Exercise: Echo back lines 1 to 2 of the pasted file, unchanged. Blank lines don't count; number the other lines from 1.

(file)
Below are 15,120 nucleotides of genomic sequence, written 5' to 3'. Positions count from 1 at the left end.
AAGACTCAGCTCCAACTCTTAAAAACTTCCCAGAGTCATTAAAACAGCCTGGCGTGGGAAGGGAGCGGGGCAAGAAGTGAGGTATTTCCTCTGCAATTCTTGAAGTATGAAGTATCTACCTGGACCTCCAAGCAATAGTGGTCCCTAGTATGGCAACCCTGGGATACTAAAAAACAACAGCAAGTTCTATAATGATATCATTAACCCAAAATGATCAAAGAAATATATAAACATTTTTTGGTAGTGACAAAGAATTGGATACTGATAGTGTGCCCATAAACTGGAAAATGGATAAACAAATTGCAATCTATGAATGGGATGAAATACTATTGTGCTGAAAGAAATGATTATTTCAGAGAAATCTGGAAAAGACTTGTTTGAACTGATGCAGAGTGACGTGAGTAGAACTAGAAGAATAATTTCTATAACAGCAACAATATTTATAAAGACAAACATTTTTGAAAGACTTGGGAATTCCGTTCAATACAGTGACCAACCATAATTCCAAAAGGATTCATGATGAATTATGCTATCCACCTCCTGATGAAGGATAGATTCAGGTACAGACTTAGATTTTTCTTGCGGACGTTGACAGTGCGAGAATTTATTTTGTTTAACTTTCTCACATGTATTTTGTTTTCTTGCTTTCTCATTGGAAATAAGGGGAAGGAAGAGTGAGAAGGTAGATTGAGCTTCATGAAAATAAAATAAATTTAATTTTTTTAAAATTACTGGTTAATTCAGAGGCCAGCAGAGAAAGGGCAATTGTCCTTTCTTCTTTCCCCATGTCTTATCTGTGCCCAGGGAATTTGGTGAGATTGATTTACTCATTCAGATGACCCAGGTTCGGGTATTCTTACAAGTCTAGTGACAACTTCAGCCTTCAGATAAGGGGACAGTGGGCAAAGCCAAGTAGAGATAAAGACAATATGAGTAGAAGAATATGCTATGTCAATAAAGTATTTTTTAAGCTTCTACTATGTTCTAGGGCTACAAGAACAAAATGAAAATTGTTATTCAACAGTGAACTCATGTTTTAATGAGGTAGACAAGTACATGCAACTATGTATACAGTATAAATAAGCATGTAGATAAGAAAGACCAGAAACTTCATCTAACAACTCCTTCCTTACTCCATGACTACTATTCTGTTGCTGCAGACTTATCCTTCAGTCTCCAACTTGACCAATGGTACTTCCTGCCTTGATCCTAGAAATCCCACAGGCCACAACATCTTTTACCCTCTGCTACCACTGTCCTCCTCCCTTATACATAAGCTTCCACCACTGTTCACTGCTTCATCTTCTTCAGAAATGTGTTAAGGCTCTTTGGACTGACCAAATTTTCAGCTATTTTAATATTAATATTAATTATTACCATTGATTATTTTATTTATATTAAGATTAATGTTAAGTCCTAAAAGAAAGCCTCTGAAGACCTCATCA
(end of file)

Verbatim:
Below are 15,120 nucleotides of genomic sequence, written 5' to 3'. Positions count from 1 at the left end.
AAGACTCAGCTCCAACTCTTAAAAACTTCCCAGAGTCATTAAAACAGCCTGGCGTGGGAAGGGAGCGGGGCAAGAAGTGAGGTATTTCCTCTGCAATTCTTGAAGTATGAAGTATCTACCTGGACCTCCAAGCAATAGTGGTCCCTAGTATGGCAACCCTGGGATACTAAAAAACAACAGCAAGTTCTATAATGATATCATTAACCCAAAATGATCAAAGAAATATATAAACATTTTTTGGTAGTGACAAAGAATTGGATACTGATAGTGTGCCCATAAACTGGAAAATGGATAAACAAATTGCAATCTATGAATGGGATGAAATACTATTGTGCTGAAAGAAATGATTATTTCAGAGAAATCTGGAAAAGACTTGTTTGAACTGATGCAGAGTGACGTGAGTAGAACTAGAAGAATAATTTCTATAACAGCAACAATATTTATAAAGACAAACATTTTTGAAAGACTTGGGAATTCCGTTCAATACAGTGACCAACCATAATTCCAAAAGGATTCATGATGAATTATGCTATCCACCTCCTGATGAAGGATAGATTCAGGTACAGACTTAGATTTTTCTTGCGGACGTTGACAGTGCGAGAATTTATTTTGTTTAACTTTCTCACATGTATTTTGTTTTCTTGCTTTCTCATTGGAAATAAGGGGAAGGAAGAGTGAGAAGGTAGATTGAGCTTCATGAAAATAAAATAAATTTAATTTTTTTAAAATTACTGGTTAATTCAGAGGCCAGCAGAGAAAGGGCAATTGTCCTTTCTTCTTTCCCCATGTCTTATCTGTGCCCAGGGAATTTGGTGAGATTGATTTACTCATTCAGATGACCCAGGTTCGGGTATTCTTACAAGTCTAGTGACAACTTCAGCCTTCAGATAAGGGGACAGTGGGCAAAGCCAAGTAGAGATAAAGACAATATGAGTAGAAGAATATGCTATGTCAATAAAGTATTTTTTAAGCTTCTACTATGTTCTAGGGCTACAAGAACAAAATGAAAATTGTTATTCAACAGTGAACTCATGTTTTAATGAGGTAGACAAGTACATGCAACTATGTATACAGTATAAATAAGCATGTAGATAAGAAAGACCAGAAACTTCATCTAACAACTCCTTCCTTACTCCATGACTACTATTCTGTTGCTGCAGACTTATCCTTCAGTCTCCAACTTGACCAATGGTACTTCCTGCCTTGATCCTAGAAATCCCACAGGCCACAACATCTTTTACCCTCTGCTACCACTGTCCTCCTCCCTTATACATAAGCTTCCACCACTGTTCACTGCTTCATCTTCTTCAGAAATGTGTTAAGGCTCTTTGGACTGACCAAATTTTCAGCTATTTTAATATTAATATTAATTATTACCATTGATTATTTTATTTATATTAAGATTAATGTTAAGTCCTAAAAGAAAGCCTCTGAAGACCTCATCA